if we do run mean variance optimisation problem using MDT, it only returns a very close asset allocation e.g. equity, fixed income and other assets. no instruction on how much you are going to hold in BHP, ANZ etc

Theoretical issues with traditional MPT

- Portfolio optimization across all available assets

Not necessarily feasible (curse of dimensionality); multi-factor models may be more effective

if you consider stock index in today’s financial market, all of the listed australian run mathetical problem of having this optical trade off of return and risk. not a trivial problem.

have to include government bonds, derivatives, properties, gold and other investable assets all into the calculation. will impose great pressure on calculation ability

Theoretical issues with traditional MPT

3.

Assumes risk aversion is only investor difference that matters

(‘separation’ => investors hold combination of M and Rf)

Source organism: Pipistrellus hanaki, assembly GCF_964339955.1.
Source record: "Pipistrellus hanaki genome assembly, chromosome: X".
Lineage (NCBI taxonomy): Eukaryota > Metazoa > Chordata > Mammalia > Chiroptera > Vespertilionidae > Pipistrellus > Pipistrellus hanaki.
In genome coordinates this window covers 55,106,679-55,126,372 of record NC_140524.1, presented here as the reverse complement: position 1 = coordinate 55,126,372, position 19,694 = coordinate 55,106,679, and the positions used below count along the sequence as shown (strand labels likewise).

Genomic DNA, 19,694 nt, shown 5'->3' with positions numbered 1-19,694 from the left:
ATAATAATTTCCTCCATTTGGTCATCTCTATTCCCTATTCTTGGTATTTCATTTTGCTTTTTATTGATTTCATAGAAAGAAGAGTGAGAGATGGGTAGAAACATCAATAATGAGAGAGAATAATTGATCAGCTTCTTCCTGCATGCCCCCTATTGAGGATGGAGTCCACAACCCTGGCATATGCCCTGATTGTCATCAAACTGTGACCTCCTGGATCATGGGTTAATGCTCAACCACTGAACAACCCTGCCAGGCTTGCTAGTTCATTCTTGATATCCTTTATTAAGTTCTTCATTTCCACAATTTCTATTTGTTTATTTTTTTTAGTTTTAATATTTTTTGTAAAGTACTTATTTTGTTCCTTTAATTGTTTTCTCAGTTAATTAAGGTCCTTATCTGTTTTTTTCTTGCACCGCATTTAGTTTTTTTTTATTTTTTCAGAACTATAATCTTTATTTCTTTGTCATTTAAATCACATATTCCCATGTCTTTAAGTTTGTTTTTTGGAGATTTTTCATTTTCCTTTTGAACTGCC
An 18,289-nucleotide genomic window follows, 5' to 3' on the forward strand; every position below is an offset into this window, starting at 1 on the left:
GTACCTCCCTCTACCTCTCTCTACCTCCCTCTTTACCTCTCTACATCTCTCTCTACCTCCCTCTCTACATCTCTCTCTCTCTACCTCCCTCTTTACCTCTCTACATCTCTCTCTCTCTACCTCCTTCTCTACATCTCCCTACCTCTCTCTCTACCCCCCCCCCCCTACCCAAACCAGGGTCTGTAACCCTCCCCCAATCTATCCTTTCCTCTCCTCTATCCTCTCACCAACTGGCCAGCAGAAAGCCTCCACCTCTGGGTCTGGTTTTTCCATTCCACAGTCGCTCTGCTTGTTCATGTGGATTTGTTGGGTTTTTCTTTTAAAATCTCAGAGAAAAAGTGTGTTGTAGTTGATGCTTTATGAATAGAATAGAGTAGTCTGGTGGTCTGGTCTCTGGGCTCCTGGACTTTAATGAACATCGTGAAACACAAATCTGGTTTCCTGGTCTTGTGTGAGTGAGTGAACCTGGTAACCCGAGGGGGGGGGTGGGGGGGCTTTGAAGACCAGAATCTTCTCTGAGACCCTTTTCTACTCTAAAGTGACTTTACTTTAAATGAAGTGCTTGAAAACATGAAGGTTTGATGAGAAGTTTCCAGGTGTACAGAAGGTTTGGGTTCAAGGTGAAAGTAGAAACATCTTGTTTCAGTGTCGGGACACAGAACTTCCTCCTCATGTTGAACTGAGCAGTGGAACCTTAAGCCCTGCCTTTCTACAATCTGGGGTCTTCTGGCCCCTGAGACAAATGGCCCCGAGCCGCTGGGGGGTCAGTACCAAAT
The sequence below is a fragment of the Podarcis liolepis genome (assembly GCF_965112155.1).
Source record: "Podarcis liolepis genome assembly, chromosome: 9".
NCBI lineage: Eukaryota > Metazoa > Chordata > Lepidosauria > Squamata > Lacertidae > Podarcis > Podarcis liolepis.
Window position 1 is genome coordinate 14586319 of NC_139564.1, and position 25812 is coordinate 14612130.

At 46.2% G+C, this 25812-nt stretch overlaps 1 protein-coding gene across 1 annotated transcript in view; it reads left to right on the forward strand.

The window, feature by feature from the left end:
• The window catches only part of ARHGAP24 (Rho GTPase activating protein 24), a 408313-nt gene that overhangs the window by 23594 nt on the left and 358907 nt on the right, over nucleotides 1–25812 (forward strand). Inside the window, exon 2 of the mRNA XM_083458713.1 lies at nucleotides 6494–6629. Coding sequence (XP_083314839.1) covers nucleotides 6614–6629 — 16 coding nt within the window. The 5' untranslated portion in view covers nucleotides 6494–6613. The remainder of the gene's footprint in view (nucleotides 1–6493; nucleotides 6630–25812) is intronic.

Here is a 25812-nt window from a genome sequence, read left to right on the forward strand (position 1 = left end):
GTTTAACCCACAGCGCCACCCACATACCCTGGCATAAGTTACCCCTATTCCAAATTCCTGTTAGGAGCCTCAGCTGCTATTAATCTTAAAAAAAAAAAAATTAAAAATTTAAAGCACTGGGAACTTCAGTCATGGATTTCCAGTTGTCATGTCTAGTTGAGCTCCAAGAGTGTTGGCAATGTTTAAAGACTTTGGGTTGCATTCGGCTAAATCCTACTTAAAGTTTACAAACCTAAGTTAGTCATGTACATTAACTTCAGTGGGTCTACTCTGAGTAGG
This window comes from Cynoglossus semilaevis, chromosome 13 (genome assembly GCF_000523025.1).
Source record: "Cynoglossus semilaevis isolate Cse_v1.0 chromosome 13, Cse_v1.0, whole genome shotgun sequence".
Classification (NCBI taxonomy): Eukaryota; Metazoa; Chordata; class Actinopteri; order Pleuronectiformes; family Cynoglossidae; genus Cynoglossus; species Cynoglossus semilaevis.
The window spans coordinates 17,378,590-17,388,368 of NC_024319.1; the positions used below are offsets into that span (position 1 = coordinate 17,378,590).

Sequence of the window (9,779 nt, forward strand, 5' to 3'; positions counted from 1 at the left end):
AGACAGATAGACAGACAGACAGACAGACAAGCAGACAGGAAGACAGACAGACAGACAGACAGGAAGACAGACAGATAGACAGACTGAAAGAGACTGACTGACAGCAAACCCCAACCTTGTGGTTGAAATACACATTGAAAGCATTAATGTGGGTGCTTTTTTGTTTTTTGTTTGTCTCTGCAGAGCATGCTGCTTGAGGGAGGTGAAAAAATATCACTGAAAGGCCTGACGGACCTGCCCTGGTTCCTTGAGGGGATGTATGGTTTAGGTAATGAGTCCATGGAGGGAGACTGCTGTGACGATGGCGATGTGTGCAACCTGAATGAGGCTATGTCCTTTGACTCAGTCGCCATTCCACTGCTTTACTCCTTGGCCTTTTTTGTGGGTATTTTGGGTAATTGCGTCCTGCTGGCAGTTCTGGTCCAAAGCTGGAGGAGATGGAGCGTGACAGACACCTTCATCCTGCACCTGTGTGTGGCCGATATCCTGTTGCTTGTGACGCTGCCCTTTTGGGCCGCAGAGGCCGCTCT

Other investor differences matter, e.g. objectives, liabilities, investment horizon, opportunities, costs, taxes

(=> separation unlikely to hold in practice, i.e. different portfolios may be optimal)

Theoretical issues with traditional MPT

- Single Period model

Real world is multi-period, with stochastically changing investment opportunities. does not address dynamic nature of financial market and investors circumstances

Theoretical issues with traditional MPT

- Investment horizon is undefined

yet in real world it matters. how to mitigate this problem

extending data frequency. instead of using weekly and monthly. use quarterly and yearly data. correlation between quaterly and yearly is very low.

some asset classes is zero; some is high

Theoretical issues with traditional MPT

- Investment horizon is undefined

Yet it matters in the real world, especially if returns are not iid (identically and independently distributed)

identically distributed = following same probability distribution. from same distribution

independent = each return of this period is not correlated with return of previous and future periods

Long term investment horizon. long term view of asset return and std.

How portfolios are built in practice

Analysis tool

computer program does not understand

regret, worry about medical circumstances, worries about retirement, increasing utility.

mathetmical process can provide us a tool. final decision making is made by portfolio manager given his/her understanding of the investor’s circumstances.

How portfolios are built in practice